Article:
Through Cloud computing, your business can perform tasks or use applications that harness massive third party computing and processing power via the Internet Cloud. This allows you to quickly scale services and applications to meet ever-changing demands. But before jumping onto the Cloud you need to make sure your network is properly prepared.
Cloud computing extends the organization’s network via the Internet, tying into other networks to access services, applications and data. So here’s a guide to help you understand the preparations you need to make to get your network ready for the Cloud.
Assess Your Current Network
In order to figure out what preparations you need to make, you need to first assess what your network’s capabilities are now, as well as the demands it’s placed under on a daily basis. You should determine existing bandwidth demands per user, per department, and for your organization as a whole.
You can then consider how much extra bandwidth is going to be needed in each of the areas when switching to Cloud computing, and if your existing network provisions can’t handle the upcoming burden you know you need to upgrade, and by approximately how much. If you find your current network isn’t going to meet the demands of switching to Cloud computing, you usually don’t have to replace your entire system – instead you can upgrade with network cards from a retailer such as Pinnacle Data.
With a massive pipeline to the Internet handling online applications and processing, data prioritization becomes critical for smooth running. Having an individual IP consuming a majority of the organization’s bandwidth will become totally unworkable. Prioritize your Cloud systems and manage your traffic to make sure your available bandwidth is appropriately allocated.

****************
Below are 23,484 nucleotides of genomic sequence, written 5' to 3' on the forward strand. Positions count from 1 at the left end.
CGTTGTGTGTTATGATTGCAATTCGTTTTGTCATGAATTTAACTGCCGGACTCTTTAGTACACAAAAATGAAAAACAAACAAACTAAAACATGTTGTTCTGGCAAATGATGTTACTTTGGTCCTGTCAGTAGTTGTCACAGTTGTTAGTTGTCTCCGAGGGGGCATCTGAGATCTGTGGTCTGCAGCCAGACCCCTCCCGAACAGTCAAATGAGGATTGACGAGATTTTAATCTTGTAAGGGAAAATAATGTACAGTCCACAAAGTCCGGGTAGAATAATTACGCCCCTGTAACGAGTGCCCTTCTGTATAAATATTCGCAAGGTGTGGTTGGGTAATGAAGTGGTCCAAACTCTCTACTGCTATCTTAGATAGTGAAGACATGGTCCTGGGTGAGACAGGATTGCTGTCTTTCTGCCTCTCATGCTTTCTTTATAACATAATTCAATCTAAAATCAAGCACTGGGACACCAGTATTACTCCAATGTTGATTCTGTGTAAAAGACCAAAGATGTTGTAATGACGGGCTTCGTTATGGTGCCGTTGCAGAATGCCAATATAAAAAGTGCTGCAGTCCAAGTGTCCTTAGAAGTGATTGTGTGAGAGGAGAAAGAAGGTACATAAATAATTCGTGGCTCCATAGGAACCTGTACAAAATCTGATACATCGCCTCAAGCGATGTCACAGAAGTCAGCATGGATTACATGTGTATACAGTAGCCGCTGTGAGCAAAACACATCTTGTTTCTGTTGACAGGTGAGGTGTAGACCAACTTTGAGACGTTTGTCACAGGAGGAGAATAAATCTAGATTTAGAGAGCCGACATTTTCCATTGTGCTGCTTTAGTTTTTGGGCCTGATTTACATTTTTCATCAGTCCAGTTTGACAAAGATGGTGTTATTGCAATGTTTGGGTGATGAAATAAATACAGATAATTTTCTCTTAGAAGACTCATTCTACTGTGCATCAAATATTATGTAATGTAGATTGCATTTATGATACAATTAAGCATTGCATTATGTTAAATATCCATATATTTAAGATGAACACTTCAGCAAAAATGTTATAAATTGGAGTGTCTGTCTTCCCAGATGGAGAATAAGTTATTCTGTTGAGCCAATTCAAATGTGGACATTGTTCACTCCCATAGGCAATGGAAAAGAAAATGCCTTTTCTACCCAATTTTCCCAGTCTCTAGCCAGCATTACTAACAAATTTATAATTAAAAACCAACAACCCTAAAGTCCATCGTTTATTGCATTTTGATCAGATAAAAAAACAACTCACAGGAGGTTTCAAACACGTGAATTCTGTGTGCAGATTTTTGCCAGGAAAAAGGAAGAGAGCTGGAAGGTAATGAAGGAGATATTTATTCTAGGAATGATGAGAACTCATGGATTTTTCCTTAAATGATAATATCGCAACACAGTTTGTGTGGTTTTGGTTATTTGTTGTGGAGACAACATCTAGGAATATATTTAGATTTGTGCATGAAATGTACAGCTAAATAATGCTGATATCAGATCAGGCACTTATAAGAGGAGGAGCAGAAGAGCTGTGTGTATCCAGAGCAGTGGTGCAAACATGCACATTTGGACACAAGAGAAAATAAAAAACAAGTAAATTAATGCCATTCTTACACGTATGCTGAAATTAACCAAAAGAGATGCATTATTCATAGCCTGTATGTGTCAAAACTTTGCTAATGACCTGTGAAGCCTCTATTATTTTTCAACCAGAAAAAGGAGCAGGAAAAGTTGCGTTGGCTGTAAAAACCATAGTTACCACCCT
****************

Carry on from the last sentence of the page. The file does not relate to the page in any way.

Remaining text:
Shift Your Focus
One of the main advantages of Cloud computing is it’s shifting the focus, and the burden, of data storage and processing onto a remote network. This shifts your management priorities from internal data concerns to external ones.
With Cloud computing, the importance of large bandwidth capacities shifts away from the core to the Internet connection. The shift in focus will significantly impact the decisions you make from whether your monitoring tools adequately track WAN performance to the personnel and resources you devote to managing WAN-related issues.
Consider ISP Redundancy
When relying more heavily on Internet based applications and data storage systems, it’s important to thoroughly assess the reliability of your existing Internet Service Provider. When your Internet connection is down or degraded, your business’s productivity will also be impacted, so it’s worth considering having multiple providers to minimise your risk in this area.
Protect Your Business
While the Cloud is an incredibly valuable business tool, it can also be potentially dangerous – and with one hacking scandal after another you might feel its dangers outweigh its uses. However, with just a few simple steps you can protect yourself and your business, while still taking advantage of all the great things the Cloud has to offer.
In general it’s wise to avoid storing sensitive information on the Cloud, and to instead use more traditional systems. For information of a medium sensitivity a normal (backed-up) computer file will do, for highly sensitive information it’s best to either use an encrypted file system with multiple backups, or good old-fashioned paper filing.
Many Cloud service providers also offer encryption services, so if you do need to share information of a sensitive nature you at least have the best protection available. They will take care of both encrypting your files on your own computer and storing them safely on the Cloud. So no one but you (including your Internet Service Provider) will have access to the information contained in those files.Read Full Article